Today was my medical drama day! It's the day that my surgeon presented my case at a breast cancer symposium. I've tried to picture all day what it was like...surgeon, physicians, oncologists, plastic surgeons and other medical professionals gathered together. They are gathered together in a room, coffee and a danish on the table in front of them (I would have preferred cream-cheese), and then the spotlight is on me...or the C-sized parts of me.
I've been thinking of medical drama episodes on television: Grey's Anatomy, House, and ER...might even add in some Guiding Light, General Hospital and Young and the Restless. McDreamy, McSteamy, House, George Clooney, and Rick Bauer all sitting around discussing my case. I suppose as films and ultrasound results of my chest are flashed up for all to see, someone says, (I think it might sound better if you imagine this is in a deep, masculine voice -kind of like Chief Webber on Grey's) "... 38 year old female, recently diagnosed with IDC*. No family history, no alcohol use, no drug use, no tobacco use. Breast-fed three children, with first live birth at age 24. Patient is not peri or post-menopausal." Then they use a lot of terminology that I haven't learned yet (or don't know the results of yet), and then proceed to discuss how they believe my journey should proceed.
IDC is Invasive or Infiltrating Ductal Carcinoma. The "I" portion refers to the fact that the cancer has spread outside of the duct, invading the surrounding tissues. With this type of cancer, the cells may travel to other parts of your body or lymph nodes. (We don't know if mine have yet.) The "D" portion refers to the origin, which means that the cancer originated in the lining of a milk duct within my breast, and I think you can figure out what the "C" stands for.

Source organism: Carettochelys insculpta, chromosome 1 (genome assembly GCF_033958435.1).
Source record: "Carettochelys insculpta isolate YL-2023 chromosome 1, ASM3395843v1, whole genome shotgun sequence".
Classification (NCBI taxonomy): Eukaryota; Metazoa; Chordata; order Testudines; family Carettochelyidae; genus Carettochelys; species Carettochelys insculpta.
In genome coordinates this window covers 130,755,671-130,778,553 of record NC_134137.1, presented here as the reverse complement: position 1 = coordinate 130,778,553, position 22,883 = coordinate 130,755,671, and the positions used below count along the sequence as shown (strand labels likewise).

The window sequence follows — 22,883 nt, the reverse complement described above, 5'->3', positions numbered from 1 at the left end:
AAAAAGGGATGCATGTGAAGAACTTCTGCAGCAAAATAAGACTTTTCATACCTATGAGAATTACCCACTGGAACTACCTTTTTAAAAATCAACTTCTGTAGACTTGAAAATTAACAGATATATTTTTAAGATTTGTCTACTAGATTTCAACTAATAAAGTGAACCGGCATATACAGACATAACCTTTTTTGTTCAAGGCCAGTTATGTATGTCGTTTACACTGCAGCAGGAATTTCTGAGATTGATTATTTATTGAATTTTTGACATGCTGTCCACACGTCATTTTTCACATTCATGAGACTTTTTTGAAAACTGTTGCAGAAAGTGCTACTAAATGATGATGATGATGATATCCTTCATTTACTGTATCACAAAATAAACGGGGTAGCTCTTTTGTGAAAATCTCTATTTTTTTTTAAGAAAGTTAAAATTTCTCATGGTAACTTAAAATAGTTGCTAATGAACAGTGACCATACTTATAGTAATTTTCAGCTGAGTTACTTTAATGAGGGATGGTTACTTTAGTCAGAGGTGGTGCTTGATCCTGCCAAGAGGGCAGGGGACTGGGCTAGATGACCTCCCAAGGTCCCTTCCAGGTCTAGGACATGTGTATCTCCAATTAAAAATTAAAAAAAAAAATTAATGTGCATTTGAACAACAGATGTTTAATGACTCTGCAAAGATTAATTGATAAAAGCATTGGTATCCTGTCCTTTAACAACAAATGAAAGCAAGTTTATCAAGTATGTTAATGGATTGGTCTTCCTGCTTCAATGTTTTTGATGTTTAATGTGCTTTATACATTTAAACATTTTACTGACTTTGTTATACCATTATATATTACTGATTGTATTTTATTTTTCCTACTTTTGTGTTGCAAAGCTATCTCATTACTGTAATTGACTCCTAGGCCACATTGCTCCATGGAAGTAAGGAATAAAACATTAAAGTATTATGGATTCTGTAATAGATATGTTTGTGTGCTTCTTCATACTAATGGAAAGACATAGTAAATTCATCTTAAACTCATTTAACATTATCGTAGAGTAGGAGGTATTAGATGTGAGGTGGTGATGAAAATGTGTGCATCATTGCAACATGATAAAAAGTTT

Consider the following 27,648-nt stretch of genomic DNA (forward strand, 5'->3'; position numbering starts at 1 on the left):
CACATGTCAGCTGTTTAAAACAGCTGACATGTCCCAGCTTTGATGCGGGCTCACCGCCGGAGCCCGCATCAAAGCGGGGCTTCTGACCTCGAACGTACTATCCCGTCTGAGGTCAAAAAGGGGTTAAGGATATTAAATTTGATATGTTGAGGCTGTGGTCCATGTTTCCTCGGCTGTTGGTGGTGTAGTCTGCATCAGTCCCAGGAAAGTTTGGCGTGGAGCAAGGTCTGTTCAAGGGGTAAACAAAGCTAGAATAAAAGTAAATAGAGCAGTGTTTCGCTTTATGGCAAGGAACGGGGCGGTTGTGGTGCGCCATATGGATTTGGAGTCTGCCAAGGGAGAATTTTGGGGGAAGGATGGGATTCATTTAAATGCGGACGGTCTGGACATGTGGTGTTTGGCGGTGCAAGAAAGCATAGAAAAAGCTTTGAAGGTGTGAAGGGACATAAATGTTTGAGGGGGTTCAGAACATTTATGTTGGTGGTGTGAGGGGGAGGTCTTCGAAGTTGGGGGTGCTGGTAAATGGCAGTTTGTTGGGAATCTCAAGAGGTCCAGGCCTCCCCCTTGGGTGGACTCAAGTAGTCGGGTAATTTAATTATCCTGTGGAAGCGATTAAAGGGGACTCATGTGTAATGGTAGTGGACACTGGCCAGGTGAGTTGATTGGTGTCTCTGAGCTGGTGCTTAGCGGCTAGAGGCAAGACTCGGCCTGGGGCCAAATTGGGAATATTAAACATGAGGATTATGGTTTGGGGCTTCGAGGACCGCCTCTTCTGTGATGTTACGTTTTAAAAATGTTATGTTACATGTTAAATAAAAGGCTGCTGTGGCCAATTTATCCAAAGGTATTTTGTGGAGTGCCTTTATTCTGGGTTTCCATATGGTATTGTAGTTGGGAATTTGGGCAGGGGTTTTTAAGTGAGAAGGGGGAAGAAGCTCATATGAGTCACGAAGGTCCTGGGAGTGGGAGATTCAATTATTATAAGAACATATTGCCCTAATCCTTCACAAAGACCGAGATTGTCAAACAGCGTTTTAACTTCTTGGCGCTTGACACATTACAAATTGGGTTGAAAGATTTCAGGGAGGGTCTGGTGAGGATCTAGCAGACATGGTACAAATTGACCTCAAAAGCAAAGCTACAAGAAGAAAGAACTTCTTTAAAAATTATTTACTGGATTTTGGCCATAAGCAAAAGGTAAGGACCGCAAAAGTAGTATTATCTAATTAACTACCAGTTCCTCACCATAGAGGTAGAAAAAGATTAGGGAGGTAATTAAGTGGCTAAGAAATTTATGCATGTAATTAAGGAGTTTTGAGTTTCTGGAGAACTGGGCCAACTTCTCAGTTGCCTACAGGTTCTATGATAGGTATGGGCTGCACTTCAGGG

More than180,000 women in the United States are diagnosed with Invasive Breast Cancer each year, according to the American Cancer Society. The majority of those diagnosed have invasive ductal carcinoma. Generally two-thirds of the women diagnosed with invasive breast cancer are aged 55 or older when diagnosed.
It has been my prayer today that God utilize the knowledge and wisdom of the physicians gathered together, and that collectively, harmoniously and unanimously they decide the best course of treatment for my cancer. (Think otherwise; Who wants to hear that by a vote of 8-6 your treatment was decided ???)
Earlier this evening, I was ready to publish this post, and Dr. Martin called with great news! Thanks to God!
My Estrogen Receptor (ER) is positive at 100%, and the Progesterone Receptor (PR) is positive at 90%. I'll share more about what this means tomorrow (as I research myself), but apparently it's great news! HER2 results are not available. My tumor is between 2 and 3 cm. Dr. Martin was very excited and said those were the best results we could have received! He said he called Saturday with bad news, but wanted to call today with great news : )
He also reported on the symposium. The symposium was held this morning, with surgeons, oncologists, plastic surgeons, and radiation oncologists (I think that's what they were called?). They were all unanimous and agreed with Dr. Martin's proposed treatment plan of a double mastectomy followed by chemotherapy. If my lymph nodes are indeed negative, there is a high chance that after my mastectomy, I will be cancer free!!!
Chemotherapy would be done as an added measure to prevent possible recurrence. "If you have a garden, you pull the weeds, but you still might spray the garden after", said Dr. Martin.
Tomorrow is my MRI, and I pray that the results of it will be as positive as the ones I received today.
It was a "sprinkle day" after all...THANK YOU for your support and prayers!